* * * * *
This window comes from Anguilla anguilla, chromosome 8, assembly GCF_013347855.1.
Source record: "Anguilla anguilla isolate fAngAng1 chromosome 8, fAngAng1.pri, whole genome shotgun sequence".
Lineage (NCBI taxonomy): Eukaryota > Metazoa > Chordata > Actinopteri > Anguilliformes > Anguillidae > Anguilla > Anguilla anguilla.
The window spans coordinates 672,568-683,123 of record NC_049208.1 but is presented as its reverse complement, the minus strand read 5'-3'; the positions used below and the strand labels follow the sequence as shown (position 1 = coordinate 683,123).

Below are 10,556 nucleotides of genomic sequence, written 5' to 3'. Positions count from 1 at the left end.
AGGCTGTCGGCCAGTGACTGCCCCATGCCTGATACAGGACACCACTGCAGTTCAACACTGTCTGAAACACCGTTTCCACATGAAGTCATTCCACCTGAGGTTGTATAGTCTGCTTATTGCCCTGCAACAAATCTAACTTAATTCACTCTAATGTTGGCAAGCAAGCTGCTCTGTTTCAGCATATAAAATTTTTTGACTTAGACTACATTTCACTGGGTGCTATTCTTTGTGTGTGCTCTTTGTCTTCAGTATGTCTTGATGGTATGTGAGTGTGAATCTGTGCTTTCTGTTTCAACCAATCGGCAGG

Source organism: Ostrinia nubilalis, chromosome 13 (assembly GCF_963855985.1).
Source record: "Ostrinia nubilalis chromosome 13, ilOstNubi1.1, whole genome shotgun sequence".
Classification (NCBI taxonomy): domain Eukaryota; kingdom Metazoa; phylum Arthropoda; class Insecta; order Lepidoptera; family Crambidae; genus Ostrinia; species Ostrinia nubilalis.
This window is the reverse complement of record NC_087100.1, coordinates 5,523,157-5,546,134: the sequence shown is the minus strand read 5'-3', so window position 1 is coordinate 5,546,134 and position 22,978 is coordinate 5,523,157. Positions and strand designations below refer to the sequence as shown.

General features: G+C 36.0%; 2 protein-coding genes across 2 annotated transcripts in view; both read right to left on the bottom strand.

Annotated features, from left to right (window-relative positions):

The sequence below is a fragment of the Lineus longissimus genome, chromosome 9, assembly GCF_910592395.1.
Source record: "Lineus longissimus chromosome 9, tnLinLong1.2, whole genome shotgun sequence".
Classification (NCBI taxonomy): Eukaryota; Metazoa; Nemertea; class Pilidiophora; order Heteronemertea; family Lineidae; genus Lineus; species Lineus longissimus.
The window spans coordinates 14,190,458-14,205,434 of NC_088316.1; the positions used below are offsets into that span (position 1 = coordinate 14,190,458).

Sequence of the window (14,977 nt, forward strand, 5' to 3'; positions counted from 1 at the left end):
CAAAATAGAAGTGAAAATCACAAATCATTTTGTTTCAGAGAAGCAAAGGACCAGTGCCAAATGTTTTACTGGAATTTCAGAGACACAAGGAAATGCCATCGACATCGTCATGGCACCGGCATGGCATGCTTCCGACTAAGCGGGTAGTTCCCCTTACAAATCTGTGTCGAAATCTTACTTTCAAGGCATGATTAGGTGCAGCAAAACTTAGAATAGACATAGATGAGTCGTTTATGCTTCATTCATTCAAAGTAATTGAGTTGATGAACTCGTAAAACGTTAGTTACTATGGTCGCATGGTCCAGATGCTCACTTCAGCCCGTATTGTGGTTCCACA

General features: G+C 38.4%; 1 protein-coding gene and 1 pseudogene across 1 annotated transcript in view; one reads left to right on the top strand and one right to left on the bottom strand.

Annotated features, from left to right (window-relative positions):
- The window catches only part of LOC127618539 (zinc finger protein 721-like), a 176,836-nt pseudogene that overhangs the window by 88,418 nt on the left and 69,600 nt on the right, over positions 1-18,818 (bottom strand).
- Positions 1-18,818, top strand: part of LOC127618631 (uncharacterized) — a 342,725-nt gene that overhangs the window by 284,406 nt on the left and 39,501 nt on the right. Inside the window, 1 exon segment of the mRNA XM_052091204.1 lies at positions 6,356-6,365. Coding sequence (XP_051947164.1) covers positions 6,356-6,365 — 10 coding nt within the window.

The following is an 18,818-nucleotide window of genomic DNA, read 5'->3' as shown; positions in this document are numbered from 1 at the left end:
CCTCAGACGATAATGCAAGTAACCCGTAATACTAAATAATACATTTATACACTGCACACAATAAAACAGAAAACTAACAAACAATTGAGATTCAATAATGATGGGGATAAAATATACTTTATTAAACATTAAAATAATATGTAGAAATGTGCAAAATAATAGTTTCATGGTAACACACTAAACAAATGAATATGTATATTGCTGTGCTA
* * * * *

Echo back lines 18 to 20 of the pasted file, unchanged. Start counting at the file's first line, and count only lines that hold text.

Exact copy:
CAAAATAGAAGTGAAAATCACAAATCATTTTGTTTCAGAGAAGCAAAGGACCAGTGCCAAATGTTTTACTGGAATTTCAGAGACACAAGGAAATGCCATCGACATCGTCATGGCACCGGCATGGCATGCTTCCGACTAAGCGGGTAGTTCCCCTTACAAATCTGTGTCGAAATCTTACTTTCAAGGCATGATTAGGTGCAGCAAAACTTAGAATAGACATAGATGAGTCGTTTATGCTTCATTCATTCAAAGTAATTGAGTTGATGAACTCGTAAAACGTTAGTTACTATGGTCGCATGGTCCAGATGCTCACTTCAGCCCGTATTGTGGTTCCACA

General features: G+C 38.4%; 1 protein-coding gene and 1 pseudogene across 1 annotated transcript in view; one reads left to right on the top strand and one right to left on the bottom strand.

Annotated features, from left to right (window-relative positions):